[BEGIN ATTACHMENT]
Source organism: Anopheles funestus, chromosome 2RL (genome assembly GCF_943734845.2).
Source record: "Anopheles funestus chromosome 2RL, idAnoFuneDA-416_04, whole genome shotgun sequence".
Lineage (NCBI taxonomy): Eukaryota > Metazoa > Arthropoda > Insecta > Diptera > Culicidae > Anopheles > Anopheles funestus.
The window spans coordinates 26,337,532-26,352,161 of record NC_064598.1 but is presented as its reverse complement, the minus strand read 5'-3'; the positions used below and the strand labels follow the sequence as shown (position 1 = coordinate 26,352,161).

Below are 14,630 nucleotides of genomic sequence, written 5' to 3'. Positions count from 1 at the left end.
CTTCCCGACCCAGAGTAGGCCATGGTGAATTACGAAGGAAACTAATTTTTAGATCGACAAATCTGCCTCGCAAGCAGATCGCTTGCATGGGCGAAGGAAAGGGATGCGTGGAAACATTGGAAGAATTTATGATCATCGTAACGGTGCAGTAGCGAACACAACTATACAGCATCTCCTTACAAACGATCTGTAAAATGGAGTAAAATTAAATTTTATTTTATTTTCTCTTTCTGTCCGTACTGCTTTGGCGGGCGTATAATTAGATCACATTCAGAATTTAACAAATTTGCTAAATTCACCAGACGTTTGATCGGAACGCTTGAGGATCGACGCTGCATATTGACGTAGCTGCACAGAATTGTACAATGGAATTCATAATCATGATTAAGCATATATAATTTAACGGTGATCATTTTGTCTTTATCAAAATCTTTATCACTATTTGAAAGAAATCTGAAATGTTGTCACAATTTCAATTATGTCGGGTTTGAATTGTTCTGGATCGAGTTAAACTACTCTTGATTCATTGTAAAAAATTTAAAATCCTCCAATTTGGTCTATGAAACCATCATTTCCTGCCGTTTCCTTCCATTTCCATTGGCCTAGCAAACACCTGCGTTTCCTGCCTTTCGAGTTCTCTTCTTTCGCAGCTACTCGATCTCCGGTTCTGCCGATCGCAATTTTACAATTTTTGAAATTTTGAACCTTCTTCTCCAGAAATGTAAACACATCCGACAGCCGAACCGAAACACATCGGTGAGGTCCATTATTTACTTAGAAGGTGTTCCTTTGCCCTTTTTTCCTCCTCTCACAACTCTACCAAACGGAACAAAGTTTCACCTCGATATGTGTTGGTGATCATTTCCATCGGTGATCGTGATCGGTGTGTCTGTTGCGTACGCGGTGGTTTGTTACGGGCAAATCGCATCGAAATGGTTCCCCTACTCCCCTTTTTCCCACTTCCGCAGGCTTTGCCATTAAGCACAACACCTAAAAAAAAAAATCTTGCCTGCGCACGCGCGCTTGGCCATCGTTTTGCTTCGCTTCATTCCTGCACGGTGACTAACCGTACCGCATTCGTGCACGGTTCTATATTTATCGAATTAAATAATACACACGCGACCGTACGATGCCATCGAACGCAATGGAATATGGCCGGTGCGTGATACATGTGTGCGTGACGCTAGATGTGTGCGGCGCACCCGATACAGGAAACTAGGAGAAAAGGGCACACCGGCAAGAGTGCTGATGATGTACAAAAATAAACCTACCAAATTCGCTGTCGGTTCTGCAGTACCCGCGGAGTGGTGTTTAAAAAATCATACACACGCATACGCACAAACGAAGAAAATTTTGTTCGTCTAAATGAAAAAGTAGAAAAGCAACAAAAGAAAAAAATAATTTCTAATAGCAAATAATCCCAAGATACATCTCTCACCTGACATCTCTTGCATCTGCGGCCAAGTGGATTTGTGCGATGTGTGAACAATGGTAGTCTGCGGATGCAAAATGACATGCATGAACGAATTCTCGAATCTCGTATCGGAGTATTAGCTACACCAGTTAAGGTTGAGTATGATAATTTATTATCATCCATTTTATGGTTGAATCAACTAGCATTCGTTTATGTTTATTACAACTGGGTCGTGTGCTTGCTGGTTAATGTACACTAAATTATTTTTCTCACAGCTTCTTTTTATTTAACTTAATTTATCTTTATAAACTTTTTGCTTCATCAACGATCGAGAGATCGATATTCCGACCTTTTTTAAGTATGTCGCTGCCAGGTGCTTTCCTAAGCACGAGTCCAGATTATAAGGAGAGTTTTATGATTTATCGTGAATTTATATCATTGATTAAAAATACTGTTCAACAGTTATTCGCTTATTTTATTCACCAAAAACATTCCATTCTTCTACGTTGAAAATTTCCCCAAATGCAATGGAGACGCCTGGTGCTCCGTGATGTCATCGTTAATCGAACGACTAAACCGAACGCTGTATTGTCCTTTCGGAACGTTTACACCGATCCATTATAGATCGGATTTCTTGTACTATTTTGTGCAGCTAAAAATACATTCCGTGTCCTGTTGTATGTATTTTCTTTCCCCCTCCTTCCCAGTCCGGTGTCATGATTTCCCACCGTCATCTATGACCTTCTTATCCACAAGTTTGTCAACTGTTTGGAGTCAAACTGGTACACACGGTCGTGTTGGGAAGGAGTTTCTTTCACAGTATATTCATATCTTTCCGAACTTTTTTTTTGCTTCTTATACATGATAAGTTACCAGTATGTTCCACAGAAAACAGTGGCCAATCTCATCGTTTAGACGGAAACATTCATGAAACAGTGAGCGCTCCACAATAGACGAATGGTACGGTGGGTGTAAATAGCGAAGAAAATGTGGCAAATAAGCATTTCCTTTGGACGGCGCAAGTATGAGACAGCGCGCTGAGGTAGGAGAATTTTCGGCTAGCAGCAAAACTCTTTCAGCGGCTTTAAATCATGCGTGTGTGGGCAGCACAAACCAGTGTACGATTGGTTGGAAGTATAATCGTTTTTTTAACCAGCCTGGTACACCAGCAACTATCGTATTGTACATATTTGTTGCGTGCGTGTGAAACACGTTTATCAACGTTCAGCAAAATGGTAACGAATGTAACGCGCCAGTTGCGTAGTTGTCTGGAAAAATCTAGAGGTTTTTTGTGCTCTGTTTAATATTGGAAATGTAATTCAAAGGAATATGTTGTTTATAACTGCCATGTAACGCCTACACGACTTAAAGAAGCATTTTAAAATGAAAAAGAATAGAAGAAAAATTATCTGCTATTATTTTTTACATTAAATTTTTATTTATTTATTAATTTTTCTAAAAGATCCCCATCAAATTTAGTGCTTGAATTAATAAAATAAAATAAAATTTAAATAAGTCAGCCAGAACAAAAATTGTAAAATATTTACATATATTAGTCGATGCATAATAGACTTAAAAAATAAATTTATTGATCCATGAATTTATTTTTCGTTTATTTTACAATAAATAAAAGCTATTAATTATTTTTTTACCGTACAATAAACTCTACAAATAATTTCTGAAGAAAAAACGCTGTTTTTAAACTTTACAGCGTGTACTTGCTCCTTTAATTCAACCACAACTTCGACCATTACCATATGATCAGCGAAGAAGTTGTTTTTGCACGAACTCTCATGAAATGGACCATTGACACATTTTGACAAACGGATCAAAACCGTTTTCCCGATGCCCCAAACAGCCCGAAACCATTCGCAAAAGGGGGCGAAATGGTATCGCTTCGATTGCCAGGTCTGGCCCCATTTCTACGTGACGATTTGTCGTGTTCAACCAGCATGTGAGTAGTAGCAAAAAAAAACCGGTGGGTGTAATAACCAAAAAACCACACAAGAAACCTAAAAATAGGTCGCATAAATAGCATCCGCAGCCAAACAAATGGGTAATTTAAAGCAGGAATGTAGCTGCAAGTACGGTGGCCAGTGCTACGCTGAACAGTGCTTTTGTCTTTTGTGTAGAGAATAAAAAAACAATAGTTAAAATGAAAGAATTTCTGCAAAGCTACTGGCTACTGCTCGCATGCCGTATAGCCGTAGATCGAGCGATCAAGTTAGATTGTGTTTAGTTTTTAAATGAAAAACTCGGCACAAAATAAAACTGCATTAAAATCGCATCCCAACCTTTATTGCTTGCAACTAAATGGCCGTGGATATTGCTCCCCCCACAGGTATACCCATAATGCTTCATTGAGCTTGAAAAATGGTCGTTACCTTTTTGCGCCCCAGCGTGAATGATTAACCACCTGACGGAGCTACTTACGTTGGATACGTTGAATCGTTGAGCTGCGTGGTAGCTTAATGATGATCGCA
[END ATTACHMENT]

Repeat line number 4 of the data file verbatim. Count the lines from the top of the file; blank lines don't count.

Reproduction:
The window spans coordinates 26,337,532-26,352,161 of record NC_064598.1 but is presented as its reverse complement, the minus strand read 5'-3'; the positions used below and the strand labels follow the sequence as shown (position 1 = coordinate 26,352,161).